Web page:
The center attempts, first and foremost, to build a connection with the kids despite their aggressive and offensive behaviors. Even when an inmate hurls feces or sprays urine at staff members—a common occurrence at many correctional institutions—the staff members keep treating the offender with kindness. Based on their conduct, the kids are scored on an anger scale every day. If they do well, they earn certain privileges the following day, such as a chance to play video games. If they score badly, say, by getting into a fight, they don’t get penalized. That’s different from most correctional institutions where bad behavior invites punishment.
Over time the kids start to behave better, says Greg Van Rybroek, the center’s director. Their callous-unemotional traits diminish. Their improved ability to manage their emotions and control their violent impulses seems to endure beyond the walls of Mendota. Adolescents treated in the program committed far fewer offenses over a five-year period after release than those treated elsewhere, a study found. “We don’t have any magic,” Van Rybroek says, “but we’ve actually created a system that considers the world from the youth’s point of view and tries to break it down in a fair and consistent manner.”
Over the past decade, researchers have discovered that our social brain is plastic even in adulthood and that we can be trained to be more kind and generous. A pioneer of studies that have demonstrated this potential is Tania Singer, a social neuroscientist at the Max Planck Institute for Human Cognitive and Brain Sciences in Leipzig, Germany.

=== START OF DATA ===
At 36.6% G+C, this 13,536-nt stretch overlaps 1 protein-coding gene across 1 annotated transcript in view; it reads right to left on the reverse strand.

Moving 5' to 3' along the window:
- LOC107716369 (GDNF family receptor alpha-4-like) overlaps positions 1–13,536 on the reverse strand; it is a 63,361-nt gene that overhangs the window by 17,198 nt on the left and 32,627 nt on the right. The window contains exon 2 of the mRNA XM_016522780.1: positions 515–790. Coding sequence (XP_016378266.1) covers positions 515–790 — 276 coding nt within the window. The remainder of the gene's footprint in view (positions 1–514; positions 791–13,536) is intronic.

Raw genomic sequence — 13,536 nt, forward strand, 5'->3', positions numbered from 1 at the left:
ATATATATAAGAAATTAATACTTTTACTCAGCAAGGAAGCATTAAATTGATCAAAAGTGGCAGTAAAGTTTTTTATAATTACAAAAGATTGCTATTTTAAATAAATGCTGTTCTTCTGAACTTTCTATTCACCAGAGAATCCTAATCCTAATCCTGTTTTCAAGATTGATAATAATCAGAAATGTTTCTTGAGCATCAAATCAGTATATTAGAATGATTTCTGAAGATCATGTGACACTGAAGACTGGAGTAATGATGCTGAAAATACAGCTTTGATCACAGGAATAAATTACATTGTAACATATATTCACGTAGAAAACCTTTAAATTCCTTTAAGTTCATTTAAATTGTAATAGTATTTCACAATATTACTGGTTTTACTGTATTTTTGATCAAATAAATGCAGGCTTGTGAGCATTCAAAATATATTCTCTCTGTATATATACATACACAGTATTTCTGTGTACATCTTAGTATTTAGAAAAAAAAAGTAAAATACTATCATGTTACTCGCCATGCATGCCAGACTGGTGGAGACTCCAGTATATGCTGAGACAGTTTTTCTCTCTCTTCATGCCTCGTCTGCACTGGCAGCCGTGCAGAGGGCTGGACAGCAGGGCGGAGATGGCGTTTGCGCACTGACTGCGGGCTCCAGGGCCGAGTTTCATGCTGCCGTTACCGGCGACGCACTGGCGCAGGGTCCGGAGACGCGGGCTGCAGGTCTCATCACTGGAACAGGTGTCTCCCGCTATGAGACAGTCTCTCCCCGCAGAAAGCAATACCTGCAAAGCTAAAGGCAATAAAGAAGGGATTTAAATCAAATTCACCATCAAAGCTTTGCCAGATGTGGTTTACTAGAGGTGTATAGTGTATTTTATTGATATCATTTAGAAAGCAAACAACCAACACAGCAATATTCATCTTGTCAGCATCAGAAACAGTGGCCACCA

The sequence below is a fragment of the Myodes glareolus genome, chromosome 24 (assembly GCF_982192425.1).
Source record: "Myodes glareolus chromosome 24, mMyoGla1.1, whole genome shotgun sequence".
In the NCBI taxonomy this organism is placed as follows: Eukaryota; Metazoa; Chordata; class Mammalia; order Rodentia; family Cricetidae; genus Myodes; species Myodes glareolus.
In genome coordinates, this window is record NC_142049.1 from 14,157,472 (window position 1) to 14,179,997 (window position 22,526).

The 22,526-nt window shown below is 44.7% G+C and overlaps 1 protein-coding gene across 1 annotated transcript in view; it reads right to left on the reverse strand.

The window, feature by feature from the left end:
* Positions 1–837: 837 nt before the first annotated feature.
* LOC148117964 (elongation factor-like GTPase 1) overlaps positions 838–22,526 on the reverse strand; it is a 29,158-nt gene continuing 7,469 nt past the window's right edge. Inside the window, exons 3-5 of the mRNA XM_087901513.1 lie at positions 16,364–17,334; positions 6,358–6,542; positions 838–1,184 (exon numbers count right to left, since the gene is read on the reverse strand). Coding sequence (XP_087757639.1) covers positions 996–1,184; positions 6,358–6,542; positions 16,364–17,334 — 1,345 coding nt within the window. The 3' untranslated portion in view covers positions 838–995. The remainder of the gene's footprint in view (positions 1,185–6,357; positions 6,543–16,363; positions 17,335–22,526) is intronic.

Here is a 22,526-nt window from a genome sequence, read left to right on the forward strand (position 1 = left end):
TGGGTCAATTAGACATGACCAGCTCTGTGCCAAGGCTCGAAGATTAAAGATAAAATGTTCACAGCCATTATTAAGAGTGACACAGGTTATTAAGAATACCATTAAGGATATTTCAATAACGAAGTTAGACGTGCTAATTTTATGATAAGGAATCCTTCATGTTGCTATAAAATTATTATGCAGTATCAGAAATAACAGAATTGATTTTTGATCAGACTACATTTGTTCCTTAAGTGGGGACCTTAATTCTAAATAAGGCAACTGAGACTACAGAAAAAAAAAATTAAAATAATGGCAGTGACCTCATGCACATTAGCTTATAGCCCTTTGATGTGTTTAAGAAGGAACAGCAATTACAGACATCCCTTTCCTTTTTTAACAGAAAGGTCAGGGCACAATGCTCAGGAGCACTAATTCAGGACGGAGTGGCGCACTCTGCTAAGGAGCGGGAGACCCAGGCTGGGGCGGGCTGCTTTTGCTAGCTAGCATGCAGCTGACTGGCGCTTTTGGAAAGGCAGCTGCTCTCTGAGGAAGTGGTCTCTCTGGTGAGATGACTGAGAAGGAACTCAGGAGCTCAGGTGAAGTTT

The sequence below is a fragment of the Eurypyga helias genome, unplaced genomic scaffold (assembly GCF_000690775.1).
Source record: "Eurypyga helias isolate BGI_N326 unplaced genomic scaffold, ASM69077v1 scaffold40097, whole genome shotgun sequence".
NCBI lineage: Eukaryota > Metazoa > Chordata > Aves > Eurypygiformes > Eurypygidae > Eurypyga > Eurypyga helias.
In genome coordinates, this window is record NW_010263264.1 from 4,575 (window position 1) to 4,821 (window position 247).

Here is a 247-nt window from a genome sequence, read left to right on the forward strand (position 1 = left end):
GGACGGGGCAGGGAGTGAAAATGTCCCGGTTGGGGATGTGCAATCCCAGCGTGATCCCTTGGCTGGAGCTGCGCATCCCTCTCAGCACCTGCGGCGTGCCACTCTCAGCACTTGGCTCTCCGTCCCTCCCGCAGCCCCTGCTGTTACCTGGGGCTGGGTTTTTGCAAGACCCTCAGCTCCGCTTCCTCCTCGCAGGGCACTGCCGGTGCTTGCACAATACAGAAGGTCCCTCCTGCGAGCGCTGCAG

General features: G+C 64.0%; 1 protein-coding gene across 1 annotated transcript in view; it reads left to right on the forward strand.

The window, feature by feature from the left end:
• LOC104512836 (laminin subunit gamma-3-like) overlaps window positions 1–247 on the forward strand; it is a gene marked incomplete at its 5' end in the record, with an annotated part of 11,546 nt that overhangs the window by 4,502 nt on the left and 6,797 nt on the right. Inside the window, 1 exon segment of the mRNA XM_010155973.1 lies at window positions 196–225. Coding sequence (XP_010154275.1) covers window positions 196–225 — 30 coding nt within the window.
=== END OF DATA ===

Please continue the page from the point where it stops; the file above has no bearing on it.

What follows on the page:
Several years ago, Singer and her colleagues found that the brain’s empathic response to watching another person suffer doesn’t automatically lead to a desire to help. It can result in what’s known as empathic distress—a negative emotion that makes the onlooker want to turn away from the sufferer to preserve his or her own sense of well-being.
Singer and others have tested the effects of various training exercises to enhance compassion. A prominent exercise, derived from Buddhist traditions, involves having subjects meditate on a loved one—a parent or a child, for example—directing warmth and kindness toward that individual, and gradually extending those same feelings towards acquaintances, strangers, and even enemies, in an ever widening circle of love. Singer’s group has shown that subjects trained in this form of loving-kindness meditation had a more compassionate response—as measured by the activation of certain brain circuits—than untrained subjects, when watching short film clips of people in pain. In another study, Singer and her colleagues tested the effects of compassion training on helpfulness using a computer game in which subjects guide a smiley emoticon on a computer screen to a treasure chest, opening gates along the way. They can also choose to open gates for other smileys wandering about, looking for treasure. The researchers found that subjects who underwent compassion training were more helpful than those in a control group toward the other smileys—the equivalent of strangers.
That we might be able to mold our brains to be more altruistic is an ennobling prospect for society. One way to bring that future closer, Singer believes, would be to introduce compassion training in schools. “Having empathy, becoming more cooperative, more altruistic, more caring about others, learning to accept your difficult emotions—to equip children with these fundamental capacities will help make them into more responsible citizens,” she says. The result could be a more benevolent world, populated by people like Ashley Aldridge, such that reflexive kindness loses its extraordinariness and becomes a defining trait of humanity.
Yudhijit Bhattacharjee is a contributing writer for National Geographic. Lynn Johnson has photographed many features for the magazine.